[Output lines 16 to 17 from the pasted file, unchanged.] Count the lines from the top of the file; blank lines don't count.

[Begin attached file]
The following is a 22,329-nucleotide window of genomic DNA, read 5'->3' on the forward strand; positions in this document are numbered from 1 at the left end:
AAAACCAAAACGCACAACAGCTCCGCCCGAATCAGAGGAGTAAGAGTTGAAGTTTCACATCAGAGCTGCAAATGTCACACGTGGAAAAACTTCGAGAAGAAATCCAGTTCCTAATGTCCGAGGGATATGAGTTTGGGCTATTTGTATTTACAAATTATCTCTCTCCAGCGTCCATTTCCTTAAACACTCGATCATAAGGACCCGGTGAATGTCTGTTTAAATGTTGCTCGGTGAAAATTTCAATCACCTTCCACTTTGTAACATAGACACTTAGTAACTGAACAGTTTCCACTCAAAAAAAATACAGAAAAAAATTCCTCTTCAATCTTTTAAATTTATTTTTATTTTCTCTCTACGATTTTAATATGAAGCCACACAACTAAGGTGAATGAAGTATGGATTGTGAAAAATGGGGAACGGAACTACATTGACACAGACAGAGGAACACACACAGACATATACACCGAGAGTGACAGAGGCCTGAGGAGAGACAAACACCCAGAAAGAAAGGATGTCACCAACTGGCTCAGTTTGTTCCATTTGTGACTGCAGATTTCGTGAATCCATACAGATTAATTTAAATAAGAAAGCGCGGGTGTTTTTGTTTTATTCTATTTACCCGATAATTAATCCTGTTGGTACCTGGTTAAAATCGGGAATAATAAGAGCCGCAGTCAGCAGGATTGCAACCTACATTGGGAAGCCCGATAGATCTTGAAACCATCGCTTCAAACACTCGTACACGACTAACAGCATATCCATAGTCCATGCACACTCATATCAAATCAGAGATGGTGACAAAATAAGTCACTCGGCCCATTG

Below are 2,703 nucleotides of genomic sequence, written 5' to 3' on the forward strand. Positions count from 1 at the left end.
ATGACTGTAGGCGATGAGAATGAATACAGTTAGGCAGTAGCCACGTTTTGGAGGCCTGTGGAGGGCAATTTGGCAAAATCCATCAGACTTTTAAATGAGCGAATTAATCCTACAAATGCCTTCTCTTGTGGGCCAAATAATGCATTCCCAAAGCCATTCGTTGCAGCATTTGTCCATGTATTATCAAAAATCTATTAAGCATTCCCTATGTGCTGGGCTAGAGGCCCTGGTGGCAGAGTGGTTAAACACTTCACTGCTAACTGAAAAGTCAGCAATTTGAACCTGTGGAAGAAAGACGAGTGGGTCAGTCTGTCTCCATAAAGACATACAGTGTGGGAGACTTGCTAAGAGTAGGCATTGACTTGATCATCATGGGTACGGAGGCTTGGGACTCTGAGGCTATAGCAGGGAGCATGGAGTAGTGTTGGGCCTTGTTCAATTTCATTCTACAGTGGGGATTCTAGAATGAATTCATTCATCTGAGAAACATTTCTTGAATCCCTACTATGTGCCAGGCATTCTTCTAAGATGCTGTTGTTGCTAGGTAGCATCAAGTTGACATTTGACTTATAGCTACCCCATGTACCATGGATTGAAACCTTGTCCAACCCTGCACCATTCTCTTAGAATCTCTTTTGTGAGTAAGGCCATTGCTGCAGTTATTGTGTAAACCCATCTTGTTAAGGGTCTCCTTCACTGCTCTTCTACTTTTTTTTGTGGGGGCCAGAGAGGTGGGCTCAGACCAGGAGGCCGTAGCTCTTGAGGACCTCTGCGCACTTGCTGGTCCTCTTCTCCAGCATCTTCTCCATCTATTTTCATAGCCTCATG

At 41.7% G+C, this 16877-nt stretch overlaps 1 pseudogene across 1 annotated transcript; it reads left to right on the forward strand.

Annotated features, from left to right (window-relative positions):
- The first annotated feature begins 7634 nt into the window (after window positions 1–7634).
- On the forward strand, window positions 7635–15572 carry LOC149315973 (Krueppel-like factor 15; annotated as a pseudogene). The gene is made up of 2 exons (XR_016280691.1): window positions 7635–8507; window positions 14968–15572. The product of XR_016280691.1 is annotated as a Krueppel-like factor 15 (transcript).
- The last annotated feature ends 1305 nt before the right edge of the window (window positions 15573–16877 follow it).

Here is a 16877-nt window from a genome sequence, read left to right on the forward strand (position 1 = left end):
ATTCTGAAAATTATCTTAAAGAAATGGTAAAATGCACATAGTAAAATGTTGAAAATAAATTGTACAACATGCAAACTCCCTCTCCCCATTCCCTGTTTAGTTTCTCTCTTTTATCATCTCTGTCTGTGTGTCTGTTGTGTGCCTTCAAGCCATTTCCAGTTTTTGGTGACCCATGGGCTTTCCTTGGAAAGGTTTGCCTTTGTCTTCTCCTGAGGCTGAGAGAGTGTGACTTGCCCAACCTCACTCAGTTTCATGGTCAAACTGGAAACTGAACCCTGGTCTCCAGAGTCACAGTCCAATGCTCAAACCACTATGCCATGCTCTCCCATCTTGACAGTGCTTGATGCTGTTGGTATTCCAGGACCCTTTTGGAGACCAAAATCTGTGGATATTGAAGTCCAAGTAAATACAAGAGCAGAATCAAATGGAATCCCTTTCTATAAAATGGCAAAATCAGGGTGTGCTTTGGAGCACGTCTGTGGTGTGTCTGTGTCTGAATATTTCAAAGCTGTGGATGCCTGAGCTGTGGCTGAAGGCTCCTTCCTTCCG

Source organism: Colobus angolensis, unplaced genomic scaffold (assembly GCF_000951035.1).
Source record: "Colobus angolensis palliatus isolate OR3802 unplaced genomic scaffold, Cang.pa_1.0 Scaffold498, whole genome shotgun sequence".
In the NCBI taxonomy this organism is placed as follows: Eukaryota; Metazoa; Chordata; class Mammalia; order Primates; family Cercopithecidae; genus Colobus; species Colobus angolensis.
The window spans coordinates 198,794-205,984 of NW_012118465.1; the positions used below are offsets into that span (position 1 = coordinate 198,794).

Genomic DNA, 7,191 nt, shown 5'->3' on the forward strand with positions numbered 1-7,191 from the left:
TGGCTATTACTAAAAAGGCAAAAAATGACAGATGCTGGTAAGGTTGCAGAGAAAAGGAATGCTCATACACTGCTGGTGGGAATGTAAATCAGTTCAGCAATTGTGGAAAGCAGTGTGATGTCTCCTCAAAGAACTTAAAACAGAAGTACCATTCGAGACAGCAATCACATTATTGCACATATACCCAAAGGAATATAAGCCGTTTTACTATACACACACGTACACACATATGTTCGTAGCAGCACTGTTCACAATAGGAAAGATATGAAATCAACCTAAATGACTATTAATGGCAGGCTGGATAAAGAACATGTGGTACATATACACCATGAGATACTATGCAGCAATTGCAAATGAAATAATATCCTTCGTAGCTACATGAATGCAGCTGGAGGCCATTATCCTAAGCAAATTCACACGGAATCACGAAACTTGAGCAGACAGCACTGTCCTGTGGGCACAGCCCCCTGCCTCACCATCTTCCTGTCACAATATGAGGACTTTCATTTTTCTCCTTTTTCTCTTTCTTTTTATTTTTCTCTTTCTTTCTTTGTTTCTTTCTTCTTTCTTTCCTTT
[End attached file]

Genomic DNA, 7,191 nt, shown 5'->3' on the forward strand with positions numbered 1-7,191 from the left:
TGGCTATTACTAAAAAGGCAAAAAATGACAGATGCTGGTAAGGTTGCAGAGAAAAGGAATGCTCATACACTGCTGGTGGGAATGTAAATCAGTTCAGCAATTGTGGAAAGCAGTGTGATGTCTCCTCAAAGAACTTAAAACAGAAGTACCATTCGAGACAGCAATCACATTATTGCACATATACCCAAAGGAATATAAGCCGTTTTACTATACACACACGTACACACATATGTTCGTAGCAGCACTGTTCACAATAGGAAAGATATGAAATCAACCTAAATGACTATTAATGGCAGGCTGGATAAAGAACATGTGGTACATATACACCATGAGATACTATGCAGCAATTGCAAATGAAATAATATCCTTCGTAGCTACATGAATGCAGCTGGAGGCCATTATCCTAAGCAAATTCACACGGAATCACGAAACTTGAGCAGACAGCACTGTCCTGTGGGCACAGCCCCCTGCCTCACCATCTTCCTGTCACAATATGAGGACTTTCATTTTTCTCCTTTTTCTCTTTCTTTTTATTTTTCTCTTTCTTTCTTTGTTTCTTTCTTCTTTCTTTCCTTT